Over the past decades, with rapidly advancing biotechnology, our knowledge of cancer development has greatly expanded. Genomic sequencing and pathway analysis have revealed a plethora of driver mutations and signaling nodes critical for tumor development. Many of them can be chemically modulated. As such, we have witnessed an emergence of targeted therapy efficacious in patients stratified with prognostic and predictive biomarkers. Unlike traditional chemotherapy that kills rapidly dividing normal and malignant cells, targeted therapy acts on molecular entity associated with cancer cells to achieve selectivity and safety and therefore are better tolerated. Wigen aims to expand the repertoire of targeted therapy to meet patients’ needs by developing small molecule drugs on validated targets in Asian prevalent lung and liver cancers.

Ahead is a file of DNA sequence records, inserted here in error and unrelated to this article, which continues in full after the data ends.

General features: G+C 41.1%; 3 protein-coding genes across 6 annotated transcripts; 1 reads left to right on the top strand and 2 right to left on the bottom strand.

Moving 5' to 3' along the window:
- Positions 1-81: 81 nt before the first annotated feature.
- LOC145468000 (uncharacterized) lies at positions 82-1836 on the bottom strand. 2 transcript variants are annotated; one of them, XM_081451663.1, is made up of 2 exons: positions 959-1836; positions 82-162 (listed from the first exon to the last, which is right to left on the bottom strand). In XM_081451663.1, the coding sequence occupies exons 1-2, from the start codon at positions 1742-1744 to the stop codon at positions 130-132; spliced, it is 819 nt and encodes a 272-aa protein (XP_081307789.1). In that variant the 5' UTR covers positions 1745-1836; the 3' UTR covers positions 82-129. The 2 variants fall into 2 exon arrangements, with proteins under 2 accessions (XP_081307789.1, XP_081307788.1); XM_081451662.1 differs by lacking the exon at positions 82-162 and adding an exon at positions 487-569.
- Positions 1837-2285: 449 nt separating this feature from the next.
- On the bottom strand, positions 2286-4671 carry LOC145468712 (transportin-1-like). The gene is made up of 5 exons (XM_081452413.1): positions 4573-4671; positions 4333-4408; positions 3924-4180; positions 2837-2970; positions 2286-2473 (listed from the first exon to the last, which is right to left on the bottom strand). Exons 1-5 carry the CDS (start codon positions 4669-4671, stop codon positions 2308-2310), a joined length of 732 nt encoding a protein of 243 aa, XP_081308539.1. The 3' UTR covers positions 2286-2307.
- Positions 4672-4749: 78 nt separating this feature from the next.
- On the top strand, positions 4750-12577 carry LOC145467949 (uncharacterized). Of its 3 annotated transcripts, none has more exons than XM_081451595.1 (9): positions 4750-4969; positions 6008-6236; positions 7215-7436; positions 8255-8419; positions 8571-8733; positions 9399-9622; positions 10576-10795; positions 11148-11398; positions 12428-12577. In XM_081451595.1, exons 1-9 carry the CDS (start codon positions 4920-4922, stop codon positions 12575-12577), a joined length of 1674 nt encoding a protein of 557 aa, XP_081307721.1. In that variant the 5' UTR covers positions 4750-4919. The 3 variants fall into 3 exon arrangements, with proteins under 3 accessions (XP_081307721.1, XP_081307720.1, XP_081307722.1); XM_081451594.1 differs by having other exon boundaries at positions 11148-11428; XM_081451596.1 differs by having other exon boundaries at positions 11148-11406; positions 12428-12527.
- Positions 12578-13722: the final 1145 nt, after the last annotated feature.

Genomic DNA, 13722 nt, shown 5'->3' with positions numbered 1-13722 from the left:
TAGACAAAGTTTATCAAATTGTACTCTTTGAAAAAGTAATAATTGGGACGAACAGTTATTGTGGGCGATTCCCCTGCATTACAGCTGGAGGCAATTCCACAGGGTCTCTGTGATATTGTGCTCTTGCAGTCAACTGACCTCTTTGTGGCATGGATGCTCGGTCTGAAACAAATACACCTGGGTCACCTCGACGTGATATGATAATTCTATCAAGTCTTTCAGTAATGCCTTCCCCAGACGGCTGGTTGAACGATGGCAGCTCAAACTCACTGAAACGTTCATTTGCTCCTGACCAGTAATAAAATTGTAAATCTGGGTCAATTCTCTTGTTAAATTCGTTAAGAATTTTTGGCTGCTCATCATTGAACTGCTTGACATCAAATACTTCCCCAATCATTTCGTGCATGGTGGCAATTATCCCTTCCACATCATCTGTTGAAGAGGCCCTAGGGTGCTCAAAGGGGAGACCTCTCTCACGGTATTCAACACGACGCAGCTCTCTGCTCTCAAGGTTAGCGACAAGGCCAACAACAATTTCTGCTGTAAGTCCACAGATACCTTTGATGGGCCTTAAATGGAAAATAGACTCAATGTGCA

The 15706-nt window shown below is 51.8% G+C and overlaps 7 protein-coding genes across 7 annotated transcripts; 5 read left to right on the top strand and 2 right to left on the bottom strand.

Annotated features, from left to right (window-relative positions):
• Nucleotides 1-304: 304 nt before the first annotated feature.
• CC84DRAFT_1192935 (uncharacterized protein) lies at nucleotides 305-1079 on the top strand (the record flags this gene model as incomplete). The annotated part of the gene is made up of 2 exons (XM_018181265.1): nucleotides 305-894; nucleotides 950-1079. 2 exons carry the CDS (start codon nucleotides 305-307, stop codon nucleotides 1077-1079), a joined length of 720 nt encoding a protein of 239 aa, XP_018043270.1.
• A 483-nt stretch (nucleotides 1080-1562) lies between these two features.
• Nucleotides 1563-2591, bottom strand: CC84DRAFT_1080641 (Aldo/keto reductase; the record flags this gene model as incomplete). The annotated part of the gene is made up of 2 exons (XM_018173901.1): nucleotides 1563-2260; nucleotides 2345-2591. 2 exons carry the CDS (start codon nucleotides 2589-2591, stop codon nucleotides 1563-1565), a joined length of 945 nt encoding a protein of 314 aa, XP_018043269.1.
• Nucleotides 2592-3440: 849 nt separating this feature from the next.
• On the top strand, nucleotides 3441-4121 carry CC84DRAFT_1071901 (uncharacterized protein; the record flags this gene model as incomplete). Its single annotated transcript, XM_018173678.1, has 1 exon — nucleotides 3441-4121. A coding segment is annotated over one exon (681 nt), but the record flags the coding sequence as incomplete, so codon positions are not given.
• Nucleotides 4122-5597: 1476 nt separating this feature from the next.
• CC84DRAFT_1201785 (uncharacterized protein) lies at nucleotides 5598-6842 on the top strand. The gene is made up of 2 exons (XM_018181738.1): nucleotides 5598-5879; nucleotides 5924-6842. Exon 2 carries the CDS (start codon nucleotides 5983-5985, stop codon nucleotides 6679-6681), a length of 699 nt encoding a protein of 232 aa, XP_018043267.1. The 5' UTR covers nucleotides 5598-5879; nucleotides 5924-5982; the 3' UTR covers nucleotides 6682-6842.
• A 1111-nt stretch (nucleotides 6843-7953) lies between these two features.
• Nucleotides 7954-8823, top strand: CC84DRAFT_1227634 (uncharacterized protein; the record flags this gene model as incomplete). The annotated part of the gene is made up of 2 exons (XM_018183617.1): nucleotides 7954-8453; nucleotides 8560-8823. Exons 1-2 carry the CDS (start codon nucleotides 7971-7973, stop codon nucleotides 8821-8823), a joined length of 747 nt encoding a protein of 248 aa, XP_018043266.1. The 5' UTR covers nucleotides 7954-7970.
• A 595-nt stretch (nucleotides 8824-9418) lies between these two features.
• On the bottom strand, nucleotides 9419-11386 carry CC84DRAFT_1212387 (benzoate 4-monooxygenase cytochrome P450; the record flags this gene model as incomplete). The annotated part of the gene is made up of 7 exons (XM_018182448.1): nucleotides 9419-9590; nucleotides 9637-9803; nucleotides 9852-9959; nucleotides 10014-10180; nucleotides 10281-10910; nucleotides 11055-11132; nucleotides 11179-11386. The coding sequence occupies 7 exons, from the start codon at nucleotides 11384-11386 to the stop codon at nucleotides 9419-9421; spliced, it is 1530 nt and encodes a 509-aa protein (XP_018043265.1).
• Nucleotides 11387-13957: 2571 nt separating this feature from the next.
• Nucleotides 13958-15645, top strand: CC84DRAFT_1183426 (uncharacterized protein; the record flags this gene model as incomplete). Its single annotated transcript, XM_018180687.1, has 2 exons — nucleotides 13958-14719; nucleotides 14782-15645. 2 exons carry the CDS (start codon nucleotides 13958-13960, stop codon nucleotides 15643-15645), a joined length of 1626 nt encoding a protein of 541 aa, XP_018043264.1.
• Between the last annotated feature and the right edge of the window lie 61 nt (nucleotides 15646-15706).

Cancer immunotherapy exploits the immune system to attack tumor. It primarily boosts existing immune mechanisms against tumor. Current approved immunotherapies elicit immune responses through antibodies targeting surface proteins or recombinant cytokines. Among them, anti-PD1 and PDL1 antibodies that reactivate cytotoxic T cells otherwise inhibited by tumor cells have demonstrated efficacy in a range of tumor types with extraordinary potency and durability showcasing the power of immunotherapy. However, only limited number of patients benefited from immunotherapy due to the scarce of targets on cell surface that can be modulated by antibodies. We develop small molecules against both surface and intracellular targets to trigger anti-tumor responses.